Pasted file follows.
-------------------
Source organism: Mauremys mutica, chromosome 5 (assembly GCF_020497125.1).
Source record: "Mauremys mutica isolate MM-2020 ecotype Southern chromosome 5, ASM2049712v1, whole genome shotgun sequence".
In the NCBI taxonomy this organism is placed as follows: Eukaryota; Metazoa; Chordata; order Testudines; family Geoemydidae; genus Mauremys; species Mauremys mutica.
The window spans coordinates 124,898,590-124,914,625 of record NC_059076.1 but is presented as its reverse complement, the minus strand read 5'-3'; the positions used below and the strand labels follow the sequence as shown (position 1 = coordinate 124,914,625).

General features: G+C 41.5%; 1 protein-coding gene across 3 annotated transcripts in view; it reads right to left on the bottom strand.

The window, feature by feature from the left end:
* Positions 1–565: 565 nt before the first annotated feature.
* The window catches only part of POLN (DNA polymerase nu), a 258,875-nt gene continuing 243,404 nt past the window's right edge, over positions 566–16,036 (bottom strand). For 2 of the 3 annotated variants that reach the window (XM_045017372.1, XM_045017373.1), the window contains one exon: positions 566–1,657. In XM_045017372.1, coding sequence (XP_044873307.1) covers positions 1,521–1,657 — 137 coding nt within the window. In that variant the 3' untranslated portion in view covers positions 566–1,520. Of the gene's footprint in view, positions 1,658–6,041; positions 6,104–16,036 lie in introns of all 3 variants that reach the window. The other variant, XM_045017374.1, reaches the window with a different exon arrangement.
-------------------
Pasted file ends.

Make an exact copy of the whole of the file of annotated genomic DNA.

Source organism: Mauremys mutica, chromosome 5 (assembly GCF_020497125.1).
Source record: "Mauremys mutica isolate MM-2020 ecotype Southern chromosome 5, ASM2049712v1, whole genome shotgun sequence".
In the NCBI taxonomy this organism is placed as follows: Eukaryota; Metazoa; Chordata; order Testudines; family Geoemydidae; genus Mauremys; species Mauremys mutica.
The window spans coordinates 124,898,590-124,914,625 of record NC_059076.1 but is presented as its reverse complement, the minus strand read 5'-3'; the positions used below and the strand labels follow the sequence as shown (position 1 = coordinate 124,914,625).

General features: G+C 41.5%; 1 protein-coding gene across 3 annotated transcripts in view; it reads right to left on the bottom strand.

The window, feature by feature from the left end:
* Positions 1–565: 565 nt before the first annotated feature.
* The window catches only part of POLN (DNA polymerase nu), a 258,875-nt gene continuing 243,404 nt past the window's right edge, over positions 566–16,036 (bottom strand). For 2 of the 3 annotated variants that reach the window (XM_045017372.1, XM_045017373.1), the window contains one exon: positions 566–1,657. In XM_045017372.1, coding sequence (XP_044873307.1) covers positions 1,521–1,657 — 137 coding nt within the window. In that variant the 3' untranslated portion in view covers positions 566–1,520. Of the gene's footprint in view, positions 1,658–6,041; positions 6,104–16,036 lie in introns of all 3 variants that reach the window. The other variant, XM_045017374.1, reaches the window with a different exon arrangement.